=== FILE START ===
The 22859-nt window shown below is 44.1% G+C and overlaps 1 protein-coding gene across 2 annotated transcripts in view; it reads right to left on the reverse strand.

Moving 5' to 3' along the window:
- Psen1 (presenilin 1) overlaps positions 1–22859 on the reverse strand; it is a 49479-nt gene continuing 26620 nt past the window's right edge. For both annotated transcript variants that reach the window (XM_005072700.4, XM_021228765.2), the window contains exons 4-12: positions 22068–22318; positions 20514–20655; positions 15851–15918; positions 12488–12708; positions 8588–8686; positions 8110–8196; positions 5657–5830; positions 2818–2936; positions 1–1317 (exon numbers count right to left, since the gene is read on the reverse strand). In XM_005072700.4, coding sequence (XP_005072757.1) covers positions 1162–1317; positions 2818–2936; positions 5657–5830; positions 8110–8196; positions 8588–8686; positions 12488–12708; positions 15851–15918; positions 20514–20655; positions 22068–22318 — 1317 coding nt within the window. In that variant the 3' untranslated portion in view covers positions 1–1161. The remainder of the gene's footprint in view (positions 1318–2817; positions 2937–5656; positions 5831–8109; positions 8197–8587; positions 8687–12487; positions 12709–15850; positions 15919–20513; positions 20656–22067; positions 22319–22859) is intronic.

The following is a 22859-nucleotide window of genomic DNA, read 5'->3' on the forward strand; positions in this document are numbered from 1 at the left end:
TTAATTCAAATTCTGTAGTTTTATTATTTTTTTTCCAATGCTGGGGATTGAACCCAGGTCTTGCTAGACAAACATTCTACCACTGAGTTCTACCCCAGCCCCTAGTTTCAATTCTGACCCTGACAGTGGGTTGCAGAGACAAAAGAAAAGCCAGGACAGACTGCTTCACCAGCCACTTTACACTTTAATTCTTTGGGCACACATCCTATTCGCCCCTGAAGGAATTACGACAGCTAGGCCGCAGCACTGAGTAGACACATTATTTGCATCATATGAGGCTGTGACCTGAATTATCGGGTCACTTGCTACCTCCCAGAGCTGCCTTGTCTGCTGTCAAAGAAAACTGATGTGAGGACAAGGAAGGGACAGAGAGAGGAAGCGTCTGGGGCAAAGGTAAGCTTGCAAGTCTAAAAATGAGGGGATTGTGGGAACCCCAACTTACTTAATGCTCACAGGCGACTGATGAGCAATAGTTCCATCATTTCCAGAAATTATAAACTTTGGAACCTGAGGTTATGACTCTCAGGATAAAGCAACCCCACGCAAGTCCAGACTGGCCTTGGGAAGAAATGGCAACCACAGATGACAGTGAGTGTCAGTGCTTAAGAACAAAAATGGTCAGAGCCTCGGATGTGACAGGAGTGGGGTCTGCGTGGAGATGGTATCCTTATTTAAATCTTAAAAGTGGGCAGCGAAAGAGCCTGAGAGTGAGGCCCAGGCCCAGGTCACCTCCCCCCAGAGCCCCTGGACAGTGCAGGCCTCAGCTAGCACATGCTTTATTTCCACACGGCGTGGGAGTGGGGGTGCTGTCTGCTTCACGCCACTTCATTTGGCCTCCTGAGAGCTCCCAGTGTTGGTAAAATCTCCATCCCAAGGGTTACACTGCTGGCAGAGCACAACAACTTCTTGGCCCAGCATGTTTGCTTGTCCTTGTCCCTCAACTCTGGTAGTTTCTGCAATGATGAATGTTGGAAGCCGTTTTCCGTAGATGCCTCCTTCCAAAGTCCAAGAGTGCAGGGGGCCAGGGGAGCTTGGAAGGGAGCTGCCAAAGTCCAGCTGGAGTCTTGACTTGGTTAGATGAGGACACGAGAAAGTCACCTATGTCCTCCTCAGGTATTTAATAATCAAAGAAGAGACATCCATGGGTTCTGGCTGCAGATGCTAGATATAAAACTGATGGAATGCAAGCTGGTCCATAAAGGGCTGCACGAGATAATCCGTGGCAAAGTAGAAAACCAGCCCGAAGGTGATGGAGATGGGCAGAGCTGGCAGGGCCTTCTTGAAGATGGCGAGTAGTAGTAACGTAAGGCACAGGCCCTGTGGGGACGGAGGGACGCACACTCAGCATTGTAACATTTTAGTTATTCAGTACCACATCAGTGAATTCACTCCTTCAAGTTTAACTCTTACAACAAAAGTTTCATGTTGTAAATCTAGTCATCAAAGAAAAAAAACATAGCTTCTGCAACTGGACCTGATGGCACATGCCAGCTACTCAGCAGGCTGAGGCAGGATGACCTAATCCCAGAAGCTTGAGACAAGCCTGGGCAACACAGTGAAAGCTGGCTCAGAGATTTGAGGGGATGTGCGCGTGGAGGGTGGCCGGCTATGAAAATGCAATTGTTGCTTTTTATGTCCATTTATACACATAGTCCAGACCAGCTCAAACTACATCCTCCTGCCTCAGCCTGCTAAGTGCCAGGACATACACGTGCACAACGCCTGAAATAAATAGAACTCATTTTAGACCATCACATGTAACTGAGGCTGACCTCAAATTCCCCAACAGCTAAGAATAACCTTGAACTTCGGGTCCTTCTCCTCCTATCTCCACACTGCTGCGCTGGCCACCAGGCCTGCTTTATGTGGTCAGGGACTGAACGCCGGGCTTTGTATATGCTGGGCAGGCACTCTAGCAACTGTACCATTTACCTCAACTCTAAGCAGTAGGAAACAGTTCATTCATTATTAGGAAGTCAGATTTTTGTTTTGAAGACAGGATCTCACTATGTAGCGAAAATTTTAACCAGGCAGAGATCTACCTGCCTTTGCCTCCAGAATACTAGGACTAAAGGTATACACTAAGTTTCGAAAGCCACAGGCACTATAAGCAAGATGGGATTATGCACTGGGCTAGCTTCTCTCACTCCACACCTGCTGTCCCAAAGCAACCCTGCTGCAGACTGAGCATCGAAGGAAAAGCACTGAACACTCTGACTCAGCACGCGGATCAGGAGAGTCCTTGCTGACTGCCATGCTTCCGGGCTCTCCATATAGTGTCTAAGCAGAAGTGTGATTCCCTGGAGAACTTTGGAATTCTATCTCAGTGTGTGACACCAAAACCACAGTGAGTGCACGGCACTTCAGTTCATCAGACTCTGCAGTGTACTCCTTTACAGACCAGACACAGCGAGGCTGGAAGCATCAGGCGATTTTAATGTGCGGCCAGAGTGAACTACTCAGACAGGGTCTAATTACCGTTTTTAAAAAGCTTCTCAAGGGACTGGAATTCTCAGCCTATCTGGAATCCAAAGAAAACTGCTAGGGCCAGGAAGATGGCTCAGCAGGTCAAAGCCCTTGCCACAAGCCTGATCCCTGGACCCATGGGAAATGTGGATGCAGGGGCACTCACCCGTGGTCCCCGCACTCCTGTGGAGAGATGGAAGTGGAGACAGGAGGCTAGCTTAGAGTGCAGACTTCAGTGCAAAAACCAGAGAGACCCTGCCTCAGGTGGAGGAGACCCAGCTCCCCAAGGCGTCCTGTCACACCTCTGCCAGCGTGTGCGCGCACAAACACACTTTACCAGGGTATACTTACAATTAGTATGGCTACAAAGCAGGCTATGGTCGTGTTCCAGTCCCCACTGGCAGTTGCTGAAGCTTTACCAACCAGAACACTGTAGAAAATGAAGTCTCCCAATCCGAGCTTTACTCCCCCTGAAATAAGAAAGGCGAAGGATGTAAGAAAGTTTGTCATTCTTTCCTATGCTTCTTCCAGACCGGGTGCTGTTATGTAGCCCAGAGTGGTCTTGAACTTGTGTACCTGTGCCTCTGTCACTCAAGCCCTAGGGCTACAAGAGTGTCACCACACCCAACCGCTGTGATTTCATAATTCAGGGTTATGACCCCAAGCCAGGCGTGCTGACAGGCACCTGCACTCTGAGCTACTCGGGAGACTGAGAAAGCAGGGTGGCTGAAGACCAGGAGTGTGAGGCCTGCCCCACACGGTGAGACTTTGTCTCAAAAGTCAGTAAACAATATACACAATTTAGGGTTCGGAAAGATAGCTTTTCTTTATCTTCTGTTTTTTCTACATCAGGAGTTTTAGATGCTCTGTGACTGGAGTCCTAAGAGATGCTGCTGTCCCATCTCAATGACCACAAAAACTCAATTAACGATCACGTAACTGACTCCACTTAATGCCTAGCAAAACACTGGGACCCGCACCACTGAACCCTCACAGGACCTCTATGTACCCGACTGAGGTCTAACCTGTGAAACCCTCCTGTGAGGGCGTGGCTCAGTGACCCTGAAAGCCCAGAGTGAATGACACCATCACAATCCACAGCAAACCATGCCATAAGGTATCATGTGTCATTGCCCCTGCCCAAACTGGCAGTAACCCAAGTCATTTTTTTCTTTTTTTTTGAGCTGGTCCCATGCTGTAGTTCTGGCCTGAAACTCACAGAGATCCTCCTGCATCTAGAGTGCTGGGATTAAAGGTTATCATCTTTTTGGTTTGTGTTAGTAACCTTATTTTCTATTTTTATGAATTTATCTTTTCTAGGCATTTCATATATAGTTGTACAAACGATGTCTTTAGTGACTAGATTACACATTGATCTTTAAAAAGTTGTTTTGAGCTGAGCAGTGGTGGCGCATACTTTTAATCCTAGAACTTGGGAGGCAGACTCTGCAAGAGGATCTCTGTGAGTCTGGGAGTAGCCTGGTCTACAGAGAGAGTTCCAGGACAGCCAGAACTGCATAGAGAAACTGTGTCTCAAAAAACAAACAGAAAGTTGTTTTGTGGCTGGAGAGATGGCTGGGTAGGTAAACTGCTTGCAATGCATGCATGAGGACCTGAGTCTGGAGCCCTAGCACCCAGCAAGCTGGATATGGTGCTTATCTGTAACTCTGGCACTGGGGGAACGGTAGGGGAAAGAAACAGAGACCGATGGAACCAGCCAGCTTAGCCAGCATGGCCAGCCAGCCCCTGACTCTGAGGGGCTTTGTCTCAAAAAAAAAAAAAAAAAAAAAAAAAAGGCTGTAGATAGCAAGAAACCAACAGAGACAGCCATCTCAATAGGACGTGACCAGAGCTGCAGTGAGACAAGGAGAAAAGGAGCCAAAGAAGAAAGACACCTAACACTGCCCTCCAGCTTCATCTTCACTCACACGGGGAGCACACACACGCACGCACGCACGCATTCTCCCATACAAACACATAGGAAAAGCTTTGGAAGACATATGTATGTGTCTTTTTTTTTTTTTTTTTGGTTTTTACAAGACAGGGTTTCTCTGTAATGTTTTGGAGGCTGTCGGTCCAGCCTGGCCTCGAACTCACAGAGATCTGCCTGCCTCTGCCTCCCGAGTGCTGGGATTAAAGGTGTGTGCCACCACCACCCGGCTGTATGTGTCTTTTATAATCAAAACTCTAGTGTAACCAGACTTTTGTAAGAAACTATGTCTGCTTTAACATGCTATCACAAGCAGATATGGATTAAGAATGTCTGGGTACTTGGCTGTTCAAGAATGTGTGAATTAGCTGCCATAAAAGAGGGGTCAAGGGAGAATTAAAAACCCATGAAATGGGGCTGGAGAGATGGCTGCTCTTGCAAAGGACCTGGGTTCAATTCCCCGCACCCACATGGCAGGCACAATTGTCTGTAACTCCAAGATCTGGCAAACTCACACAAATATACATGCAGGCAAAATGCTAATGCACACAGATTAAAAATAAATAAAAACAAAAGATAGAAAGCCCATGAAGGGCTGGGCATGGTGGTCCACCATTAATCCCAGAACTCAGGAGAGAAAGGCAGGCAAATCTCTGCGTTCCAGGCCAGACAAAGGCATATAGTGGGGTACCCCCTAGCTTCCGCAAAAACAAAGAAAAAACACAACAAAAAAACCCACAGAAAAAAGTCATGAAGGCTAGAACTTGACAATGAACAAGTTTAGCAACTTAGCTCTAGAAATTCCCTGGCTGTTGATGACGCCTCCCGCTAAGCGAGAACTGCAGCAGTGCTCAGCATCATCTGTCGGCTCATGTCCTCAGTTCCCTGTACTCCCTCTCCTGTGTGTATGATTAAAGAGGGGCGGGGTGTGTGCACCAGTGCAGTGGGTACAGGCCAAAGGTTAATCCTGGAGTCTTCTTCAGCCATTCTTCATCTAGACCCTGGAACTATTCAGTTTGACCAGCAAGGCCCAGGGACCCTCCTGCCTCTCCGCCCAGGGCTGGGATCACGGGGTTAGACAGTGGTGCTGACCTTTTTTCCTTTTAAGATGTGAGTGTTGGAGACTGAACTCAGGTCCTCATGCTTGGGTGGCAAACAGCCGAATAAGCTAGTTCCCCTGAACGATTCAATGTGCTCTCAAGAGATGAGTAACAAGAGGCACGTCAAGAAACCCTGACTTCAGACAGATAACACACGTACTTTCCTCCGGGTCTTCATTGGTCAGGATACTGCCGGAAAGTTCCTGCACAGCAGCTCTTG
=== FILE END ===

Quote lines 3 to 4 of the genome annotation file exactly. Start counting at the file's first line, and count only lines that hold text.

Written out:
- Psen1 (presenilin 1) overlaps positions 1–22859 on the reverse strand; it is a 49479-nt gene continuing 26620 nt past the window's right edge. For both annotated transcript variants that reach the window (XM_005072700.4, XM_021228765.2), the window contains exons 4-12: positions 22068–22318; positions 20514–20655; positions 15851–15918; positions 12488–12708; positions 8588–8686; positions 8110–8196; positions 5657–5830; positions 2818–2936; positions 1–1317 (exon numbers count right to left, since the gene is read on the reverse strand). In XM_005072700.4, coding sequence (XP_005072757.1) covers positions 1162–1317; positions 2818–2936; positions 5657–5830; positions 8110–8196; positions 8588–8686; positions 12488–12708; positions 15851–15918; positions 20514–20655; positions 22068–22318 — 1317 coding nt within the window. In that variant the 3' untranslated portion in view covers positions 1–1161. The remainder of the gene's footprint in view (positions 1318–2817; positions 2937–5656; positions 5831–8109; positions 8197–8587; positions 8687–12487; positions 12709–15850; positions 15919–20513; positions 20656–22067; positions 22319–22859) is intronic.

The following is a 22859-nucleotide window of genomic DNA, read 5'->3' on the forward strand; positions in this document are numbered from 1 at the left end: